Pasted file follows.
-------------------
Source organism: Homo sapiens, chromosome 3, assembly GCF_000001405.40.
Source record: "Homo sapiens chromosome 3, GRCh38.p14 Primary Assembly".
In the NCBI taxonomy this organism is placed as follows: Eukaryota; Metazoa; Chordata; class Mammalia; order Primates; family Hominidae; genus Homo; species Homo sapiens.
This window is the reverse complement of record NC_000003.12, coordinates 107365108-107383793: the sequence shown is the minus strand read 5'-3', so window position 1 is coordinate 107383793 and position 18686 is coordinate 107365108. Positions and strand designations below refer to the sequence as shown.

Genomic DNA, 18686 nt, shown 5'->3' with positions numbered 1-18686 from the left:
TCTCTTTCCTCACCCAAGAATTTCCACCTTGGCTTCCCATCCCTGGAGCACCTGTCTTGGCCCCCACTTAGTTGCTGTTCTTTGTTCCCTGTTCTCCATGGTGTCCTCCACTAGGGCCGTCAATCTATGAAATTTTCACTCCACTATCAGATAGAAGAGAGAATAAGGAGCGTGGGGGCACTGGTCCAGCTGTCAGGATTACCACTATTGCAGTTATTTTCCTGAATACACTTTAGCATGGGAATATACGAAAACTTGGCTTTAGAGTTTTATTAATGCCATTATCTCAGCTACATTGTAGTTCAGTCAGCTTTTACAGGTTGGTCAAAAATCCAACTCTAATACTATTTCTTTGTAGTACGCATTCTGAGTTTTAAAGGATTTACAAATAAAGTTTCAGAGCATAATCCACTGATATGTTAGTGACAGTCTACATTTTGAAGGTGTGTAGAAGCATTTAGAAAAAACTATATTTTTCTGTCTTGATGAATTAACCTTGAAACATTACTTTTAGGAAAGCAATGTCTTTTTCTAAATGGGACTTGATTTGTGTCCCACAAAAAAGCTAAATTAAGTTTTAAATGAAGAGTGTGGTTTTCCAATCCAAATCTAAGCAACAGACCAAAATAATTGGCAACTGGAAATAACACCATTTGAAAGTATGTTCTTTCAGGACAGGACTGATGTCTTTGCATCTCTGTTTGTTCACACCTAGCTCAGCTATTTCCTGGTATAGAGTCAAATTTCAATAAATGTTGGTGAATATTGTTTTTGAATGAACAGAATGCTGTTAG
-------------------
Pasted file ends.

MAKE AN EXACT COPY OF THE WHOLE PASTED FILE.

Source organism: Homo sapiens, chromosome 3, assembly GCF_000001405.40.
Source record: "Homo sapiens chromosome 3, GRCh38.p14 Primary Assembly".
In the NCBI taxonomy this organism is placed as follows: Eukaryota; Metazoa; Chordata; class Mammalia; order Primates; family Hominidae; genus Homo; species Homo sapiens.
This window is the reverse complement of record NC_000003.12, coordinates 107365108-107383793: the sequence shown is the minus strand read 5'-3', so window position 1 is coordinate 107383793 and position 18686 is coordinate 107365108. Positions and strand designations below refer to the sequence as shown.

Genomic DNA, 18686 nt, shown 5'->3' with positions numbered 1-18686 from the left:
TCTCTTTCCTCACCCAAGAATTTCCACCTTGGCTTCCCATCCCTGGAGCACCTGTCTTGGCCCCCACTTAGTTGCTGTTCTTTGTTCCCTGTTCTCCATGGTGTCCTCCACTAGGGCCGTCAATCTATGAAATTTTCACTCCACTATCAGATAGAAGAGAGAATAAGGAGCGTGGGGGCACTGGTCCAGCTGTCAGGATTACCACTATTGCAGTTATTTTCCTGAATACACTTTAGCATGGGAATATACGAAAACTTGGCTTTAGAGTTTTATTAATGCCATTATCTCAGCTACATTGTAGTTCAGTCAGCTTTTACAGGTTGGTCAAAAATCCAACTCTAATACTATTTCTTTGTAGTACGCATTCTGAGTTTTAAAGGATTTACAAATAAAGTTTCAGAGCATAATCCACTGATATGTTAGTGACAGTCTACATTTTGAAGGTGTGTAGAAGCATTTAGAAAAAACTATATTTTTCTGTCTTGATGAATTAACCTTGAAACATTACTTTTAGGAAAGCAATGTCTTTTTCTAAATGGGACTTGATTTGTGTCCCACAAAAAAGCTAAATTAAGTTTTAAATGAAGAGTGTGGTTTTCCAATCCAAATCTAAGCAACAGACCAAAATAATTGGCAACTGGAAATAACACCATTTGAAAGTATGTTCTTTCAGGACAGGACTGATGTCTTTGCATCTCTGTTTGTTCACACCTAGCTCAGCTATTTCCTGGTATAGAGTCAAATTTCAATAAATGTTGGTGAATATTGTTTTTGAATGAACAGAATGCTGTTAG